Mr. Heath: That goes a little further, but I do not think that it is entirely satisfactory for a board to have responsibilities that an individual must eventually shoulder. That is the difference between SOCA and police forces; SOCA has a different structure. In matters of liberty and well-being I should prefer personal responsibility to lie with an individual rather than a board, however well intentioned and competent it may be. We know how in the corporate world it is difficult to pin responsibility on a board of directors as opposed to an individual. It is even more important in a law enforcement agency that one person has responsibility for the operation of the organisation under his or her control.

I do not intend to press the amendment to a Division, but I will consider more carefully what the Minister has said. Now that we have finally got everyone to understand what the amendment is about, that I am trying to improve the Bill, not to make it worse, and that this is a significant area for consideration, perhaps it is a matter that we can profitably return to on Report. I beg to ask leave to withdraw the amendment.

Amendment, by leave, withdrawn.

Clause 22 ordered to stand part of the Bill.

Clause 23

Activities in Scotland in relation to crime

5.45 pm

Mr. Mitchell: I beg to move amendment No. 68, in clause 23, page 12, line 31, at end add—

    '(4) Subsections (1) to (3) shall not apply in the event of circumstances which the Secretary of State believes constitute a national emergency.'.

The clause is particularly interesting, and will attract the attention of all the Committee, especially the hon. Member for Greenock and Inverclyde, who
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contributed earlier today. The amendment is really very simple.

In her first remarks, at the beginning of the day, the Minister made it clear that it is essential that SOCA be able move urgently and quickly if necessity dictates. The amendment would ensure that, in times of crisis, SOCA can act without the time delay imposed by seeking permission to work in Scotland. That would ensure that SOCA could work effectively as a national body. I call this the ''hot pursuit'' amendment, as it will enable SOCA to take action across the border without going through the bureaucratic delay of having to consult the Scottish authorities. Currently, SOCA does not have the ability to investigate serious organised crime in Scotland without obtaining permission. We are concerned that that will slow down investigation and lead to inefficiencies. It also seems excessive, as clause 5 states that SOCA must co-ordinate its information with the Scottish DEA and the Bill also requires SOCA to consult Scottish Ministers regarding its annual plan.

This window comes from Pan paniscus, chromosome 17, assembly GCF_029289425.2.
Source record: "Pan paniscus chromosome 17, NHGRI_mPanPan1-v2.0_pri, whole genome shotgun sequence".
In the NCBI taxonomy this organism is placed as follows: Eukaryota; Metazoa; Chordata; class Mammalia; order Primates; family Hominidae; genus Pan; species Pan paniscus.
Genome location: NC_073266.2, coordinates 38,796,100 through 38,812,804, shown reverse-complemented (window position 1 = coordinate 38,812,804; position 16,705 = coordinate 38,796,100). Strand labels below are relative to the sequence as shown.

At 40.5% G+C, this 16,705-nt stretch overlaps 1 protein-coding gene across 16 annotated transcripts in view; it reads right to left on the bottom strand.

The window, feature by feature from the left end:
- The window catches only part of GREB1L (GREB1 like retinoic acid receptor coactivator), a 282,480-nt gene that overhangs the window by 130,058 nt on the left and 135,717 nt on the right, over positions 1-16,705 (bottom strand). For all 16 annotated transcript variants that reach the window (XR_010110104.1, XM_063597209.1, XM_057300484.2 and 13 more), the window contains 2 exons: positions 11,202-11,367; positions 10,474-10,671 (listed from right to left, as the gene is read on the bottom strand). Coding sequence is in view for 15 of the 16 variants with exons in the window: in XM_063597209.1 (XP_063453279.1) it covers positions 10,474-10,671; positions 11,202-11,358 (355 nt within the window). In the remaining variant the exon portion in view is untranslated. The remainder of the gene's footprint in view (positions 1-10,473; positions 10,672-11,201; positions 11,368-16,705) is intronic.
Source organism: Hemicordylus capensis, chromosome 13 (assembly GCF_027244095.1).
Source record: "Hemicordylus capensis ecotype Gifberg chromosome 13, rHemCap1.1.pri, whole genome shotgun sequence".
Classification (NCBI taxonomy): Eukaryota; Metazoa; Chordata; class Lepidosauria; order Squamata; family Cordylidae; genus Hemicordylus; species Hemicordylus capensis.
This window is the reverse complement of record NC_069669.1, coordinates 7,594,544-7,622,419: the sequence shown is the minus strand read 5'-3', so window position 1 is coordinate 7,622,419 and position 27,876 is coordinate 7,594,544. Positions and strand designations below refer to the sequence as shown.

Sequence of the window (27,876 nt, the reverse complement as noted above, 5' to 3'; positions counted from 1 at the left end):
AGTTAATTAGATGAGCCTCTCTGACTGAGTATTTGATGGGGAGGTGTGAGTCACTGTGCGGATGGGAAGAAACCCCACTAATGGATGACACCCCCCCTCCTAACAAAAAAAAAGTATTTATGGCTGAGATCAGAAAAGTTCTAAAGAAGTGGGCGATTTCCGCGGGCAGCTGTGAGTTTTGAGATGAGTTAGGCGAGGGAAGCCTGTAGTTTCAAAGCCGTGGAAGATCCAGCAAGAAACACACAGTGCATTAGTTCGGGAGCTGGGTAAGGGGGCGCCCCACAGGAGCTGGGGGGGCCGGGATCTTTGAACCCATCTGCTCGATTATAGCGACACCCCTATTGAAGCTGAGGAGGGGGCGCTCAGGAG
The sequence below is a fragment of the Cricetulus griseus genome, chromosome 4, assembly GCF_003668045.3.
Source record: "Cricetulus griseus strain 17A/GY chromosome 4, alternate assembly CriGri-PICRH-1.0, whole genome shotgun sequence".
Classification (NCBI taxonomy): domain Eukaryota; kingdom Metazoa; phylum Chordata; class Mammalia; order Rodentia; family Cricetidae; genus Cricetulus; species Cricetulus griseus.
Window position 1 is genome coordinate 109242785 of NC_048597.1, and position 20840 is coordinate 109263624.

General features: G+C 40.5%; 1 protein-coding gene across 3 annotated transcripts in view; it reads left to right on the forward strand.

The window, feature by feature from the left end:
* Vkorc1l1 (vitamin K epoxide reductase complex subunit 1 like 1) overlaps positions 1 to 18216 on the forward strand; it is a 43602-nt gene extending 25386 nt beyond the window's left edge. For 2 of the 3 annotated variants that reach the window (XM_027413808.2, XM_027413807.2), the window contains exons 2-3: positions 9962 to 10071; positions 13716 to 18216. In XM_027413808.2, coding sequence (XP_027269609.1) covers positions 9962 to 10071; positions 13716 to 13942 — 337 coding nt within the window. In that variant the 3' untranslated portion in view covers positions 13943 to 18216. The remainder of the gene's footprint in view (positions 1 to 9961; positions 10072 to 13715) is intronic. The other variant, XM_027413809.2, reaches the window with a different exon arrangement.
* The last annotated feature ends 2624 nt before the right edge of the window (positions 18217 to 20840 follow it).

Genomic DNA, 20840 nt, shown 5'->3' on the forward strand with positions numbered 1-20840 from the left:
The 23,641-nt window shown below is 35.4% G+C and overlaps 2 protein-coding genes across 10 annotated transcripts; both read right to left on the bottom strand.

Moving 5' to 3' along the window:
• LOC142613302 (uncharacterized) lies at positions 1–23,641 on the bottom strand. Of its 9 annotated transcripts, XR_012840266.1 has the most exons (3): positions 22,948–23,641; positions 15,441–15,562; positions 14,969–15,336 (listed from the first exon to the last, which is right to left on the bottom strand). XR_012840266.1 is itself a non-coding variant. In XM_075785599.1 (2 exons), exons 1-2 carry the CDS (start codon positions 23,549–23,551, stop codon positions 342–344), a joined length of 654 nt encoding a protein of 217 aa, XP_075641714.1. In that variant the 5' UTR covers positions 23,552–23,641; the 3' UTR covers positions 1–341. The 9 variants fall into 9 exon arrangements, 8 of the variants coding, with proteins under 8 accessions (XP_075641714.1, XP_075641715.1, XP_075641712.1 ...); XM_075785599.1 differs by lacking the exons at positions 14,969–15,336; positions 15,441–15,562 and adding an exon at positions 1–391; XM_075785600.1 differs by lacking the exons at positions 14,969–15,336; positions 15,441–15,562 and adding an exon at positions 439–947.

The creation of SOCA is a significant opportunity to develop more effective international relationships and gateways to decrease the bureaucracy involved in negotiating with international forces. However, those noble sentiments are seriously undermined by the clause, which specifies that SOCA should get permission to operate in Scotland. We seek to remove it from the Bill, or at least to add the failsafe that the Secretary of State has the right to intervene in a national emergency.

Should SOCA have to negotiate with a part of the United Kingdom before it can pursue an investigation? It is understandable that clearance would be required when working over international borders, but SOCA should be able to work in Scotland without having to jump through bureaucratic hoops. To those who have studied the difficulty in defeating terrorism in Ireland because of the arrangements on the border between southern Ireland and Northern Ireland, that an easy point to assert. If SOCA is liaising adequately with the Scottish DEA, as it should do under clause 5, it should not be necessary for the Lord Advocate in Scotland to scrutinise SOCA's motives. If SOCA officers need to be versed in Scots law, that should be part of their training.

The Scotland Act 1998 created not a separate nation with an international border but a Scottish Parliament with the power to enact legislation and deal with taxation. SOCA should not have to divert time and resources into the bureaucracy-creating measure before us.

Mr. Russell Brown (Dumfries) (Lab): The hon. Gentleman is right. What we have in Scotland is devolution. He referred earlier to Ireland; southern Ireland and Northern Ireland are two different countries, but Scotland is still part of the UK. We are talking about devolution, not independence.

Mr. Mitchell: I hope that that logic will lead the hon. Gentleman to support my amendment. He is entirely right about the difference in the nature of the borders, and I hope that he will agree that the problem that I set out—that of not being able to pursue
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criminal activity, which does not recognise borders—is very real. The Minister herself said that it is important that the system is easy to understand and helps us to pursue serious criminals. That is at the heart of my amendment. Will the serious organised criminals being investigated and pursued by SOCA officers recognise that the clause represents a loophole in the law, which they can exploit to gain time while SOCA officers enter into negotiations with the Scottish authorities to gain clearance to cross the border?